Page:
Eduardo Dingler, Wine to Sake: A return to Italy for Vinitaly 2021 | Eduardo Dingler



As the world slowly wakes up and travel and events pick up again, I took the first opportunity to return to Italy. Since my last visit, which took place in early March 2020, not much has changed.

Aside from the masks and proof of vaccination required indoors and small crowds, the country is still vibrant and full of passion.

The purpose of the trip included Vinitaly 2021, which is one of the most important events when it comes to Italian wine. The event, along with many others around the world, was canceled in 2020 and postponed to October from April in a smaller last-minute format.

Despite the small event, the three days offered a respite from virtual meetings and were a great opportunity to reconnect buyers with producers.

I had the pleasure of attending a handful of fascinating seminars which provided an in-depth educational experience. The first was, of all drinks, sake. I found myself sitting as a student rather than wearing the educator hat this time.

The course offered a wealth of information not only on the styles of sake produced, but also on the Italian sake scene, mixology and even a great cheese and sake pairing.

It was run by Italian sake authority Lorenzo Ferraboschi and famous mixologist Simone Baggio, who demonstrated to a crowded classroom some of his favorite ways to introduce sake into cocktails.

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It was great to see the level of excitement surrounding sake around the world, attracting people of all ages and backgrounds. Lorenzo guided the educational tasting, which included longtime favorite Dewazakura from Yamagata, led by a highly aromatic floral style, and Shirayuki Edo Genshu from Hyogo, which due to its aging offers a mountain of flavor with crème brûlée. , espresso, and tobacco.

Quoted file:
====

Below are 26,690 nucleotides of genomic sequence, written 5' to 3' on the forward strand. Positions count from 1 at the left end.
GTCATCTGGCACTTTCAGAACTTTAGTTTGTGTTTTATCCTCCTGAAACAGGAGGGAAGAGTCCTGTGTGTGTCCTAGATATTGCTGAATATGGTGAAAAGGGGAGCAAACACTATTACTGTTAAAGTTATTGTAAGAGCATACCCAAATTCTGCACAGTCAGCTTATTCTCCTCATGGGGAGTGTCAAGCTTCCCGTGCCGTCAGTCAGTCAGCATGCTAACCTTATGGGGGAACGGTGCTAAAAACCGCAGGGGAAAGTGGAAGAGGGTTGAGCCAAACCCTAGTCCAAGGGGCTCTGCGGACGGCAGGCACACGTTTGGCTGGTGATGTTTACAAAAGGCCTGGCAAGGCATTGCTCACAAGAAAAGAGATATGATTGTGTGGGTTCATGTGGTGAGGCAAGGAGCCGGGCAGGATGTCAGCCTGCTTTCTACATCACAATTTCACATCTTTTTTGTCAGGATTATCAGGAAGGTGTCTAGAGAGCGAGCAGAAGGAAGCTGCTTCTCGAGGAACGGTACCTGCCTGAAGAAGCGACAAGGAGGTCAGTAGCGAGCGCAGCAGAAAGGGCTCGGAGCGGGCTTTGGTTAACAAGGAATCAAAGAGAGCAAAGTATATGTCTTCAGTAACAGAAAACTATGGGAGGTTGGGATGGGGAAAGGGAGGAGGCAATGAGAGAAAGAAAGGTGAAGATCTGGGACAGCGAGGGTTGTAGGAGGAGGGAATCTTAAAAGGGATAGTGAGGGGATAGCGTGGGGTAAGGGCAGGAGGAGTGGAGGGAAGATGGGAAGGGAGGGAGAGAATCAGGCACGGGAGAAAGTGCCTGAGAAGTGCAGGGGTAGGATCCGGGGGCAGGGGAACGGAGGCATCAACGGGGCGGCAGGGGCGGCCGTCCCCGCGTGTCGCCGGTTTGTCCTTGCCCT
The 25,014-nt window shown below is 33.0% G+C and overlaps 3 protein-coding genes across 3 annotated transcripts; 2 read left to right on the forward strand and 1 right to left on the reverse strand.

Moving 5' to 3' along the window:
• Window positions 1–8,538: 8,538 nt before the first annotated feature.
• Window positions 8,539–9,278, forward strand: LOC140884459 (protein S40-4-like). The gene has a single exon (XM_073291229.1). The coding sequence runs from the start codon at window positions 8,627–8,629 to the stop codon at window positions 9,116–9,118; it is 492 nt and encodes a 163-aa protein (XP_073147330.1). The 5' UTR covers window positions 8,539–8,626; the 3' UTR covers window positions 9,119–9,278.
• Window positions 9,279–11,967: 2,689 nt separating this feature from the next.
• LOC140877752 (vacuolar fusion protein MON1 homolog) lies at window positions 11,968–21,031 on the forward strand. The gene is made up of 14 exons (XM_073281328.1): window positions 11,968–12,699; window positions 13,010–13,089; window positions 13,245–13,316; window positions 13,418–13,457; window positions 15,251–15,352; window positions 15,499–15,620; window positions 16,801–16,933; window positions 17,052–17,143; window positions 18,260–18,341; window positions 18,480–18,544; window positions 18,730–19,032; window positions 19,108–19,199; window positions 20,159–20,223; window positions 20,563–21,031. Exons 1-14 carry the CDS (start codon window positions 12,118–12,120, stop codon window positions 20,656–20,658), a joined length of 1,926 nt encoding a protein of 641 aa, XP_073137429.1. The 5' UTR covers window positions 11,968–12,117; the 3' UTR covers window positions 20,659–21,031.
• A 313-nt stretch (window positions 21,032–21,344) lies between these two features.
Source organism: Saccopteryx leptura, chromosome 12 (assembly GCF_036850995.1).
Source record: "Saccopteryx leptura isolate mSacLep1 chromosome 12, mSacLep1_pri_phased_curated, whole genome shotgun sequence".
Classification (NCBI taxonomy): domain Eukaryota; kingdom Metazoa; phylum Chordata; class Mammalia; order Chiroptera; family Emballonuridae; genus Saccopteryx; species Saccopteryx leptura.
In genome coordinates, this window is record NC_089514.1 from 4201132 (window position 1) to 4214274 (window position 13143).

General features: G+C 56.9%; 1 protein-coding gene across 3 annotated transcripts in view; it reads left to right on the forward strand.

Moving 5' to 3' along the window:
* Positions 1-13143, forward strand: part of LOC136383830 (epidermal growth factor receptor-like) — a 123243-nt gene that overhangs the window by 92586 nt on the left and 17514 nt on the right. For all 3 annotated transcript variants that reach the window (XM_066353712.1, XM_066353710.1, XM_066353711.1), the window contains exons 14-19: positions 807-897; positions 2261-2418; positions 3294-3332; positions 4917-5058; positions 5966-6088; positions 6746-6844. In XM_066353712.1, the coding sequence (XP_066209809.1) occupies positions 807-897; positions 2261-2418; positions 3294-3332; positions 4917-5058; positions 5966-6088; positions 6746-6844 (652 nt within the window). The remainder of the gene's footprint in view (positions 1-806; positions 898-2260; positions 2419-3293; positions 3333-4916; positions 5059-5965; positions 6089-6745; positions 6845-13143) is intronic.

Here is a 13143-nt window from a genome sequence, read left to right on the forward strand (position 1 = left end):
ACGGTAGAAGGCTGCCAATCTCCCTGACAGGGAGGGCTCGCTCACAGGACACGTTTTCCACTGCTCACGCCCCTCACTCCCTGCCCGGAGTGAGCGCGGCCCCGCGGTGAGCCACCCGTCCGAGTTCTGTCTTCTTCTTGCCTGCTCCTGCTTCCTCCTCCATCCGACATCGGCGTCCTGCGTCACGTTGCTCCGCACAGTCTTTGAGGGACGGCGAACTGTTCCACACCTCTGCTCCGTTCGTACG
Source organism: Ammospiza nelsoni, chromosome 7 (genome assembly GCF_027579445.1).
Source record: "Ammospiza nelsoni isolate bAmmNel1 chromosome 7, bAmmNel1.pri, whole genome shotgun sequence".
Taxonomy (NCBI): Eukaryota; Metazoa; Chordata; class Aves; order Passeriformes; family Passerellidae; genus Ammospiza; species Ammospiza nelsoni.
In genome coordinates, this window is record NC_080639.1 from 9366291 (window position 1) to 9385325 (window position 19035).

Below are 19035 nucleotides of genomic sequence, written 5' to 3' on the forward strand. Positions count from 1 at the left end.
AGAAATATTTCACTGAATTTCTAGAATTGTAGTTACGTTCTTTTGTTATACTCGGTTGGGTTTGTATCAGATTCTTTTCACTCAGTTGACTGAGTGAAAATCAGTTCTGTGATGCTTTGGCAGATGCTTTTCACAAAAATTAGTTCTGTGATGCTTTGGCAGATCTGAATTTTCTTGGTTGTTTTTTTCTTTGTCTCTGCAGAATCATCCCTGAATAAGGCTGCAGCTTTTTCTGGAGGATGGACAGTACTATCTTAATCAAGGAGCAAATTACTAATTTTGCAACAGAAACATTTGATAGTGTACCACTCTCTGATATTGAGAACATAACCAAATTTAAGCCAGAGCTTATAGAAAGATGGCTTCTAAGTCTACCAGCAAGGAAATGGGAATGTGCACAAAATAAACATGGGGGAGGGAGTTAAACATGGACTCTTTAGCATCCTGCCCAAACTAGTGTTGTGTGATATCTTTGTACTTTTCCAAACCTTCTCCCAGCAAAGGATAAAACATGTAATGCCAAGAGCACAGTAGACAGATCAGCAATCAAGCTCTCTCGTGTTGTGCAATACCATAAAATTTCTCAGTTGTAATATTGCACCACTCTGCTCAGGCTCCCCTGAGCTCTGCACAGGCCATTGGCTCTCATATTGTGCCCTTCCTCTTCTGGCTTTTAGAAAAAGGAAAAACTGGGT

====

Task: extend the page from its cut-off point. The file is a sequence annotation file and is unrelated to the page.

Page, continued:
As a sign of growing interest in sake in Italy, Lorenzo told me that there is a Sake Challenge scheduled for 2022 that will invite chefs and sommeliers to pair their favorite classic Italian dish with sake.

The second seminar was devoted to Marche, a coastal region in eastern Italy with a varied landscape of mountain ranges and beach views.

The two-hour masterclass titled “De la Vigna a la Tabola” (from vine to table) was led by the Marche authority Mirco Carloni, alongside a number of producers offering an overview of the wines of production , vineyards and culture. The Marche has more than 300 wine estates and is also one of the first regions to promote organic and biodynamic farming practices.

The tasting included 12 wines, seven white wines dominated by Verdicchio di Castello di Jesi DOCG (Denominazione di Origine Classica e Garantita or Classic and demonization of guaranteed origin), which certifies the regulations and quality.

Highlights include the Umani Ronchi Vecchie Vigne Verdicchio di Castello di Jesi DOC Classico Superiore 2019. Due to the old vines and concrete aging in one year, this wine offered a richness and complexity rivaling the greats. whites of the world.

Founded in 1957, Umani Ronchi is located in the city of Ancona and has established itself as one of the main wineries in the region with a presence all over the world.

Also winner in my book the 2020 Tenuta Cocci Grifoni Colle Vecchio Pecorino Offida DOCG. This winery has always been a champion of Pecorino, which produces wines with a kiss of Orange Creamsicle on a salty layer with ocean spray; and this one was just like that. Some strong theories exist on the arrival of Pecorino in the region. It is argued that the Romans brought it from Greece while new research indicates that it came from Germanic roots. Either way, it’s a variety to explore and a vivid example of the Italian passion for unique grapes.

As for red wines, we tasted a takeoff dominated by Montepulciano, some with Sangiovese and others with Cabernet Sauvignon in the blend, bringing more structure and density to the wines.

One of the best examples for me was the San Giovanni Leo Guelfus Piceno Superiore Offida DOC 2017 made with 70% Montepulciano and 30% Sangiovese. This wine offered a rustic and juicy snapshot of the region’s traditional reds – easy to drink and upbeat instead of offering complexity and longevity.

A critical part of this class was for producers to spend time talking in depth about their wines, history and production methods in a captive setting.

Napa Mayor Scott Sedgley welcomed officials from the Italian Consulate General in San Francisco to announce a new partnership between Napa and Montalcino, Italy.

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